Joshua, the Man & the Book #13 January 16, 2018

These are the kings that the People of Israel defeated and whose land they took on the east of the Jordan, from the Arnon Gorge to Mount Hermon, with the whole eastern side of the Arabah Valley.  Joshua 12:1


Chapter 12 of Joshua at first glance seems to be the least enticing for it is primarily a detailed list of all the kings that were conquered by the children of Israel.  The names are difficult to pronounce and for most of us, it’s a turn-the-page moment.  However a few verses down there is a subtle but very important message.  Come with me to verse 6:

Moses the servant of God and the people of Israel defeated them and Moses the servant of God gave this land as an inheritance to the Reubenites, the Gadites, and half the tribe of Manasseh.

So why is this important?

Back in Numbers 32 there is the account of the request of the tribes of Reuben and Gad and half the tribe of Manasseh to inherit the land east of the Jordan.  They approached Moses with their request, explaining that they had great herds of livestock and the land on the east side was perfect for their needs.

Moses responded with a rebuke. ‘Do you mean that you are going to leave the fighting that’s ahead to your brothers while you settle down here? Why would you even think of letting the people of Israel down, demoralizing them just as they’re about to move into the land God gave them? ‘ vs. 6-7

The LORD had promised the land of Israel to ALL the tribes of Israel so what is at issue here is that two and a half tribes are opting out of their inheritance!  They were called to cross over the Jordan and take possession of the Land but Reuben, Gad and half of Manasseh wanted to stop just short of fulfilling the will of God.

Think of it.  They’d been through forty years in the desert, faced battles and hardships, all for the purpose of taking possession of God’s gift to them. And now when it’s in their sight, they draw back and want to stop short of fully obeying the LORD.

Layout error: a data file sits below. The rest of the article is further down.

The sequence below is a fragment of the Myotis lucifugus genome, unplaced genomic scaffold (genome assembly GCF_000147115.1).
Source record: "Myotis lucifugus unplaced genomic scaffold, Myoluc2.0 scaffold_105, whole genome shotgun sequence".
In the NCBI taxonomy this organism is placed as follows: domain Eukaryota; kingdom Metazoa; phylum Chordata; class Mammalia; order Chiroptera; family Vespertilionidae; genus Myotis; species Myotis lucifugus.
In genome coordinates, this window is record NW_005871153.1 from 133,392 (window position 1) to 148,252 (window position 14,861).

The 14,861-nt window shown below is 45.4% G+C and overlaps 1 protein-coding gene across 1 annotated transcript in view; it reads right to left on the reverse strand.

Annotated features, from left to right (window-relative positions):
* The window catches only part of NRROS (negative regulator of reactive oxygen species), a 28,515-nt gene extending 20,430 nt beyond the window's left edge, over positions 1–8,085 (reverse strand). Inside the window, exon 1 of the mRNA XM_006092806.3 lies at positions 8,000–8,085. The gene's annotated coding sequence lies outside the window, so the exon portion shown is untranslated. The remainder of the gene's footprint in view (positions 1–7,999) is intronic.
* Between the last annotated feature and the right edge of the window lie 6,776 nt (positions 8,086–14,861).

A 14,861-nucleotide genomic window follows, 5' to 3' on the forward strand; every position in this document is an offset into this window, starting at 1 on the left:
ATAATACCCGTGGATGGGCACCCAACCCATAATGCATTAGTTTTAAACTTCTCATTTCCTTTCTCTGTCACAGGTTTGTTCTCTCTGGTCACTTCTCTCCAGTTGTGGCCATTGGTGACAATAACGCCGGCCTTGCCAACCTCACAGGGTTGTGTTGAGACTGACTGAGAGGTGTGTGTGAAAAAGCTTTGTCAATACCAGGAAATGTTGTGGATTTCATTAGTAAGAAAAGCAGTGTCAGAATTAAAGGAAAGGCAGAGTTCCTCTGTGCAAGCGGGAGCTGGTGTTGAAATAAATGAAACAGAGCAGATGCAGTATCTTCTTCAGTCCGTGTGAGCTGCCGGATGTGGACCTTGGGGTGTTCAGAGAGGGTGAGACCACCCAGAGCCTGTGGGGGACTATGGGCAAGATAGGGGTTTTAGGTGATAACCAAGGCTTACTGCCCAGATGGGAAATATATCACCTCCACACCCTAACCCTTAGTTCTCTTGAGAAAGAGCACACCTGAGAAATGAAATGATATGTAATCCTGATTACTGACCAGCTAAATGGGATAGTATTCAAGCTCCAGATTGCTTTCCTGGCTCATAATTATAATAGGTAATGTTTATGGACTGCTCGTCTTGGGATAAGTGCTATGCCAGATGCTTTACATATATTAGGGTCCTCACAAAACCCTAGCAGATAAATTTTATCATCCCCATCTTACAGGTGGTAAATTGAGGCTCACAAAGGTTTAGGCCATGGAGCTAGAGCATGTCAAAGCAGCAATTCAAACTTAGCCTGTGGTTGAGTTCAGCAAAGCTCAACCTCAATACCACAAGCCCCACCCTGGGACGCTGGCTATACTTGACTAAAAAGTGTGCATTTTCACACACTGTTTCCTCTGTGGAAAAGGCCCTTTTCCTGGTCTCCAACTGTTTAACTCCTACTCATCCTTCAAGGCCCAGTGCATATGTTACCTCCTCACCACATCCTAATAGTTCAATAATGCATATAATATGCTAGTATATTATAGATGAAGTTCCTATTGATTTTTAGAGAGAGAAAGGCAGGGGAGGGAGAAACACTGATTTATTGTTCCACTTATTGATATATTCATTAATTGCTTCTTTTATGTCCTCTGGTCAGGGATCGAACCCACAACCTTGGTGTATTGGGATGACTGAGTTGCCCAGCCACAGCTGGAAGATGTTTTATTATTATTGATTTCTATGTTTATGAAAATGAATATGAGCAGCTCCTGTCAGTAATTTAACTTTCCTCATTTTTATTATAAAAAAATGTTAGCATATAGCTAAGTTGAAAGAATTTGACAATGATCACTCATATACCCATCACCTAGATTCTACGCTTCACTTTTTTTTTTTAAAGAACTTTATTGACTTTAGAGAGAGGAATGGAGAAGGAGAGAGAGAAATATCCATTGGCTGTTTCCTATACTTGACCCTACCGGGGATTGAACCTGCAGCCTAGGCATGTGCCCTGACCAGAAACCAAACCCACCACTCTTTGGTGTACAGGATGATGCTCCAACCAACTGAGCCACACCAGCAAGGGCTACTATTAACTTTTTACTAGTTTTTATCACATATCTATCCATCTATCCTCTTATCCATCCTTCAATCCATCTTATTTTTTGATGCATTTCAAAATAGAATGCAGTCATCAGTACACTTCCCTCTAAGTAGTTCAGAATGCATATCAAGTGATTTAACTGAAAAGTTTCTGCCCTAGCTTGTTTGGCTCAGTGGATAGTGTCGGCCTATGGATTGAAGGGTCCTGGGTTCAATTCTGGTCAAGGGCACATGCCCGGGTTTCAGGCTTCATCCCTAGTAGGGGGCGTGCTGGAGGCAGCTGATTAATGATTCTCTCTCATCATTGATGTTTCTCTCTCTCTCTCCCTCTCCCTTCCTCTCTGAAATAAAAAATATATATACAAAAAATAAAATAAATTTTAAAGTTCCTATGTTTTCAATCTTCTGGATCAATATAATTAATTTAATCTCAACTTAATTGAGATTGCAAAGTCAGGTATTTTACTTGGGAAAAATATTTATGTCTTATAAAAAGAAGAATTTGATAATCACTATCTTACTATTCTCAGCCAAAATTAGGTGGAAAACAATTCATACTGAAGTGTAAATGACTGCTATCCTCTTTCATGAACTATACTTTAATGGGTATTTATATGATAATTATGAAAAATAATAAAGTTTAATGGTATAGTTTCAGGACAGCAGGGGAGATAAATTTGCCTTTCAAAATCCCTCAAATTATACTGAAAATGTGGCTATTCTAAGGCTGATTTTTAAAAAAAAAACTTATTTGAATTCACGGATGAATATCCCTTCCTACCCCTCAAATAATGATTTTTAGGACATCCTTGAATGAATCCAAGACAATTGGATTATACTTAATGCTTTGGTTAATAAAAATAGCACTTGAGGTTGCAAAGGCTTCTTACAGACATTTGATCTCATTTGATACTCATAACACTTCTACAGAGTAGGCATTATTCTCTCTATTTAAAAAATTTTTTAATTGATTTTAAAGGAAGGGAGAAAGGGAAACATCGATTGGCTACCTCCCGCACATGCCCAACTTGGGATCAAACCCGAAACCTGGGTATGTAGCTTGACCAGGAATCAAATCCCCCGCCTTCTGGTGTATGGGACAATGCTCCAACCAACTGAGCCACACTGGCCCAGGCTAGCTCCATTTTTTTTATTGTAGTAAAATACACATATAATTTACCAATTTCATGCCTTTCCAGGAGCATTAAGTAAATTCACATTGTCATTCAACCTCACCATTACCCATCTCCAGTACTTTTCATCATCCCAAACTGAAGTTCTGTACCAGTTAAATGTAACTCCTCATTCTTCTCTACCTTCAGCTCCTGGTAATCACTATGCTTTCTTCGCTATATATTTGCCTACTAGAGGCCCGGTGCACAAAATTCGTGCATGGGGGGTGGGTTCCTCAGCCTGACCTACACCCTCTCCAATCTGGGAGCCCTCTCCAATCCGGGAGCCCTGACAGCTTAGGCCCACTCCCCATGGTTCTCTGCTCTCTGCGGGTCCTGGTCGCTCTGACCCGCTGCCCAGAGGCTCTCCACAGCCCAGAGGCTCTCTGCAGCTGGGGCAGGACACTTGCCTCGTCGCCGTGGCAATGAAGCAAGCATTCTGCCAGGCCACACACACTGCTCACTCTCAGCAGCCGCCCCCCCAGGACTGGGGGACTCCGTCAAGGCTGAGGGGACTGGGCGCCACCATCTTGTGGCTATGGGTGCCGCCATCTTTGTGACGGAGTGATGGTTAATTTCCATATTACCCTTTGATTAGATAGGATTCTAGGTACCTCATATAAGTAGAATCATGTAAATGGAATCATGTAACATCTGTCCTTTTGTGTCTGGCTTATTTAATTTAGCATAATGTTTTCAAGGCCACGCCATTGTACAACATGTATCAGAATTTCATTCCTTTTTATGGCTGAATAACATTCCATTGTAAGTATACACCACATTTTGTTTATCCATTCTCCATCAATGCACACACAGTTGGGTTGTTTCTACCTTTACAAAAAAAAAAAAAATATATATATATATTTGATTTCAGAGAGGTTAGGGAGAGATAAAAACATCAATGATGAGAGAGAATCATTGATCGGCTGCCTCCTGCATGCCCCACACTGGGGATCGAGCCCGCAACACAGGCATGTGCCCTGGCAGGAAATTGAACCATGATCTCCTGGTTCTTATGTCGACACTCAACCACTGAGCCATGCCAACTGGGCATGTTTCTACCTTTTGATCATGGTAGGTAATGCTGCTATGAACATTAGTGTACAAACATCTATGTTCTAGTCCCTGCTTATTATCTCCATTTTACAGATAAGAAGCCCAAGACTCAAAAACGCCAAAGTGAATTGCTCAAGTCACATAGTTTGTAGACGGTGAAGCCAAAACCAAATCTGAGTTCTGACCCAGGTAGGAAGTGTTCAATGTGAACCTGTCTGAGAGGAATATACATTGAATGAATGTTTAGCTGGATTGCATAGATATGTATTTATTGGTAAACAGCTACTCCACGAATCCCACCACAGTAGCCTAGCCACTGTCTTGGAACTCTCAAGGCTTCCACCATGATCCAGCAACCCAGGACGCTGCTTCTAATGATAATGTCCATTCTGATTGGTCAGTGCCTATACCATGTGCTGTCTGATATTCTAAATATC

In the end Moses granted their request on condition that they fight with their brothers to take the land and if they did, they would be allowed to go back across the Jordan to the area they fancied.

This account is one of the most stark displays of following God…but not quite; going so far but falling short of the goal.  It is a sobering example of how we can make a commitment to follow the Lord and then put the brakes on, so to speak, when His will takes us in a direction we don’t want to go.  The consequences are never pretty.

Fast forward several hundred years to the first century of the Common Era.  The Gadarenes – and presumably some of the tribe of Reuben and Manasseh with them –  appear again, in the very same location, but instead of raising livestock, they are raising – of all things – pigs! (Matthew 8) The most abominable animal to the Jews!  From wealthy and prosperous forefathers who settled just short of the Promised Land has descended generations who over time were reduced to raising pigs.  The implication is profound.

We are too easily moved by appearances and/or rational arguments instead of keeping as our highest priority the revealed will of the Lord God of Israel in His Word.

Whenever we compromise or rationalize our commitment to the LORD, the result will always be the same, sooner or later.  The land on the east side of the Jordan looked so good but to settle there was in conflict with the will of the Holy One of Israel and the descendants of the two and a half tribes suffered the consequences.

It’s a profound lesson too often missed as it’s tucked away in the midst of a list of kings whose names elude us.  How important it is to pay attention and search for the treasures of wisdom, even when they are semi-hidden in the Word of God.


God did not hide the failings of His people from us when He gave us the Torah and the Prophets. Their successes and their failures are clearly demonstrated so that we might learn from both.  When did they enjoy success? When they obeyed the word of the LORD. When did they fail? When they failed to obey the word of the Lord.

Let the wise take heed.



Joshua, the Man & the Book #12 January 9, 2018

Joshua captured all these kings and their lands at one time, because the LORD, the God of Israel, fought for Israel. Joshua 10:42

Joshua was a great man, a strategic military leader yet the Scripture makes clear that the victories of Israel over rival kings and kingdoms was not due to Joshua’s expertise but rather ‘because the LORD, the God of Israel, fought for Israel’. Do you realize there is a message encoded in that verse that applies to all of us?